1. Once you have identified the feed URL (https://techcrunch.com/feed/), input the link to the first parameter url of the function. If you do not want the detailed summary of all news links, input the [query] parameter as “items title”, specifying that you only need the summary titles and the [headers] as TRUE.

IMPORTFEED function in Google Sheets

 

  1. Once you have added the required url and the optional parameters if any, or you have followed what I did, make sure to close the brackets ‘()’ as shown below.

IMPORTFEED function in Google Sheets

 

Finally, just hit your Enter key. And voila! You’ll find that if you follow my steps, you should have the 20 latest article titles published on the TechCrunch website as shown below:

 

IMPORTFEED function in Google Sheets

 

For further examples and explanations on how to use the IMPORTFEED function in Google Sheets, check out our detailed article on the same.

 

The Anatomy of the IMPORTHTML Function

So the syntax (the way we write) of the IMPORTHTML function is as follows:

=IMPORTHTML(url,query,index)

Let’s dissect this thing and understand what each of the terms mean:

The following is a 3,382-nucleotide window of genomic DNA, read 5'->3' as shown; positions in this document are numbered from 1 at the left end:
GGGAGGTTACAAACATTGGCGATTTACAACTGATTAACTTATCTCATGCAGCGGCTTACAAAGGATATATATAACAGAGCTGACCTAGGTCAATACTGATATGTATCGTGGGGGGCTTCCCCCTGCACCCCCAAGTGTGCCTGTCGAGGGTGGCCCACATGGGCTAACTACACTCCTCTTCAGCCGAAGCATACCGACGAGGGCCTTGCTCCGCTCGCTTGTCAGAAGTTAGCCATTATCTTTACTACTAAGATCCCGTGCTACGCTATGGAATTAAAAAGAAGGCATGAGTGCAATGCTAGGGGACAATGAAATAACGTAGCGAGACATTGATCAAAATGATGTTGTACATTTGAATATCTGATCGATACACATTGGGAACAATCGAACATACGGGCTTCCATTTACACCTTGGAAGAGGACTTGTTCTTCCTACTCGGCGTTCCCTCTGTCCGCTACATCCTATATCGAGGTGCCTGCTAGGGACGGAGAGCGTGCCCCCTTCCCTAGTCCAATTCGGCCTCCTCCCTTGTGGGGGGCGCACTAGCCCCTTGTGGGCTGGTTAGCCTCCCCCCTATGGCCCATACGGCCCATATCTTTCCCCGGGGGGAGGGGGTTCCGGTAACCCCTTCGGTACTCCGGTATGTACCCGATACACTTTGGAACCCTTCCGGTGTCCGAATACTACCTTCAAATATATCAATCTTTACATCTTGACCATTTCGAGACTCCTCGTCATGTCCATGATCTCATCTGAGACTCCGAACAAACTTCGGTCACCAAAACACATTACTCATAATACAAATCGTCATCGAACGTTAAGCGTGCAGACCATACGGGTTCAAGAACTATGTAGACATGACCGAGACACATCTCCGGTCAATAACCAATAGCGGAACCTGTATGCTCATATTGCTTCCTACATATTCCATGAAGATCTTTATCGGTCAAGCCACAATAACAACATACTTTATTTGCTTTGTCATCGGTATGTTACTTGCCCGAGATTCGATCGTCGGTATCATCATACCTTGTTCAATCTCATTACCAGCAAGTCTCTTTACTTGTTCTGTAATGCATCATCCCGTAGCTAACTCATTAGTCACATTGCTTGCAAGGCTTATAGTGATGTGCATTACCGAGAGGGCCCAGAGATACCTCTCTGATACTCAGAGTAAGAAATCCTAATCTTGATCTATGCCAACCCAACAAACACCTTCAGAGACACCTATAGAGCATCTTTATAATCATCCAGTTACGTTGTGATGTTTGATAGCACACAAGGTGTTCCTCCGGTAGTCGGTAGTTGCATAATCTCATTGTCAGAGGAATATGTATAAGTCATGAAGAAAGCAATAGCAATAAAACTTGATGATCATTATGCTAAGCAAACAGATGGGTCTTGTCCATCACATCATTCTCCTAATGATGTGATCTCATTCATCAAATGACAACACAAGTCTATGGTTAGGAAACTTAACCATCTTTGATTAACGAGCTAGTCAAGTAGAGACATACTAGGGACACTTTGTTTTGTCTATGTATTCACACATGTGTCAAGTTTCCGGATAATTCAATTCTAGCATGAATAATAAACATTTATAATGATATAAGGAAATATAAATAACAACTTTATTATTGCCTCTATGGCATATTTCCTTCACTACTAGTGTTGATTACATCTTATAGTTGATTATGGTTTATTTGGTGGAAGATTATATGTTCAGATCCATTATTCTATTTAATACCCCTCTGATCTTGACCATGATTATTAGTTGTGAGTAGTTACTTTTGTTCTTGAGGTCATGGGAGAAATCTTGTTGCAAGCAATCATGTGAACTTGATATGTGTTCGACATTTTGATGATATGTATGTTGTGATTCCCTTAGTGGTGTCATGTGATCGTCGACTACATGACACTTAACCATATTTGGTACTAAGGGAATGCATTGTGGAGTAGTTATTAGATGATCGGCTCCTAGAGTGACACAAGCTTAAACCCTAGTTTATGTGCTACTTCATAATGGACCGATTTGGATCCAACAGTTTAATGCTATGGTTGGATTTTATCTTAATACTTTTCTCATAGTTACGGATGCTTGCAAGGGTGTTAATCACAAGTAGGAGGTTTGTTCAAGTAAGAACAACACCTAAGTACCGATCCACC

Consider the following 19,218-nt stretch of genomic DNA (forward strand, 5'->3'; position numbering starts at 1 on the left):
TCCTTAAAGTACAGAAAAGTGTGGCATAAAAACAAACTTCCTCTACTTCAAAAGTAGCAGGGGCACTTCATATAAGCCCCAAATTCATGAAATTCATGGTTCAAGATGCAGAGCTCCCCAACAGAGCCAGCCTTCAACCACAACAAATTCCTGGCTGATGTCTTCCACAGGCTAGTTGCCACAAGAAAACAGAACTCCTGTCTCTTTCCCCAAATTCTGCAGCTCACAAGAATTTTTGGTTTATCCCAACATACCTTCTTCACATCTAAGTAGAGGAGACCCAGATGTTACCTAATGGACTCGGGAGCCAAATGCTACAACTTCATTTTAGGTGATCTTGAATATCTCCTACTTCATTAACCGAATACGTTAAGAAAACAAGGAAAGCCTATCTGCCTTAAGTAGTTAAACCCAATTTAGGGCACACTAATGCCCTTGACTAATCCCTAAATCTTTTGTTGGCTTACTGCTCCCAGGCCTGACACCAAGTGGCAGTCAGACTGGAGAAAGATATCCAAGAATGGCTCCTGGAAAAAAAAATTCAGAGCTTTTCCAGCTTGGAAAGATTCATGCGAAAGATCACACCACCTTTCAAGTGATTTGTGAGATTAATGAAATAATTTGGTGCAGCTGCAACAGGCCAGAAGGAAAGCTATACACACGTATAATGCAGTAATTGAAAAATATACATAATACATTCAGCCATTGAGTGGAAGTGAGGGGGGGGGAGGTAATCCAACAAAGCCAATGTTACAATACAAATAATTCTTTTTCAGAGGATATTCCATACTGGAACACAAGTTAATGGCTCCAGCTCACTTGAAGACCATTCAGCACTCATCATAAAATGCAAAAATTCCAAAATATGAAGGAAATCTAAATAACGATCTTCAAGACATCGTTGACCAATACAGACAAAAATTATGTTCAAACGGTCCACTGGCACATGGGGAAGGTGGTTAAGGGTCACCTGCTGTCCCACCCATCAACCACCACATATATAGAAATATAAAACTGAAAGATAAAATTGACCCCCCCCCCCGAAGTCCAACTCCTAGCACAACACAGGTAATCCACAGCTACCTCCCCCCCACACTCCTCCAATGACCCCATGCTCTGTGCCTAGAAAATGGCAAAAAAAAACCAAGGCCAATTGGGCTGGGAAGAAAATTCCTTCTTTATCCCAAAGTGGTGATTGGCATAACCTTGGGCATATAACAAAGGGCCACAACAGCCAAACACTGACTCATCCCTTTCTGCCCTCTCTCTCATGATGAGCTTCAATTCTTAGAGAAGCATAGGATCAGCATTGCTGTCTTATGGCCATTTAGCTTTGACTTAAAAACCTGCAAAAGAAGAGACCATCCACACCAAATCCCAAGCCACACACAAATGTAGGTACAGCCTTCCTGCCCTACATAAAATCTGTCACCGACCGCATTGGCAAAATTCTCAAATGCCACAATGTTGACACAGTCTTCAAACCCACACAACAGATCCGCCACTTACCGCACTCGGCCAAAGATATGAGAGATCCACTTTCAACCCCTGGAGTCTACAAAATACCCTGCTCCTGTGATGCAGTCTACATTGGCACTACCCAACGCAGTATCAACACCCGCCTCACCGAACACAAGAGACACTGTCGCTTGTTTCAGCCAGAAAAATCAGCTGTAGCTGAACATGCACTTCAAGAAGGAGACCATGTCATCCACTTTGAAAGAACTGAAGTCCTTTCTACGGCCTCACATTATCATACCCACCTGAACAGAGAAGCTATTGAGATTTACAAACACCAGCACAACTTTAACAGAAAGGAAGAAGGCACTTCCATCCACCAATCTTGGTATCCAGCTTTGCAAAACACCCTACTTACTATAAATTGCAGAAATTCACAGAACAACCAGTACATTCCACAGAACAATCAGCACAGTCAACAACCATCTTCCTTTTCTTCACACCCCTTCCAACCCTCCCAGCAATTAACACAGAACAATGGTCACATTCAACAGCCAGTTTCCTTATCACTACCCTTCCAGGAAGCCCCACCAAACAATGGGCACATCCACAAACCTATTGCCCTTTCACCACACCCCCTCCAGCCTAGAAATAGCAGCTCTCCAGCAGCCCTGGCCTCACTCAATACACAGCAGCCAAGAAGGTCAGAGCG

• = the equal sign is just how we start any function in Google Sheets
  • url is the link of the page to examine, including the protocol (https://). The value of the url must either be enclosed in question marks or be a reference to a cell containing the appropriate text.
  • query takes the value “list” or “table” depending on the structure that contains the desired data on the website.
  • Index, starting at 1, identifies which table or list as defined in the HTML source should be returned.

Let’s now look at a real world use-case of the IMPORTHTML function.

 

 

A Real Example of Using IMPORTHTML Function

Take a look at the example below to see how IMPORTHTML functions are used in Google Sheets:

IMPORTHTML function in Google Sheets

 

The IMPORTHTML function is handy for importing data from a table or list within an HTML page. Here, I have used the function to capture details from the ‘Demographics of India’ page on Wikipedia. Notice how I have captured the tabular form as it is.

You may make a copy of the spreadsheet using the link I have attached below:

Alrighty! Let’s begin with our IMPORTHTML function in Google Sheets.

 

 

How to Use IMPORTHTML Function in Google Sheets

  1. Let’s see how to write your own IMPORTHTML function, step-by-step. Simply click on any cell to make it the active cell. For this guide, I will be selecting B2, where I want to show my results.
  2. Next, simply type the equal sign ‘=‘ to begin the function and then followed by the name of the function, which is our importhtml (or IMPORTHTML, whichever works).
  3. You should find that the auto-suggest box appears with our function of interest. Continue by entering the first opening bracket ‘(‘. If you get a huge box with text in it, simply hit the arrow in the top-right hand corner of the box to minimize it. You should now see it as follows:

IMPORTHTML function in Google Sheets

 

      Now, let’s give the required inputs to the function to get the list of the  tallest buildings in the world from the Wikipedia page..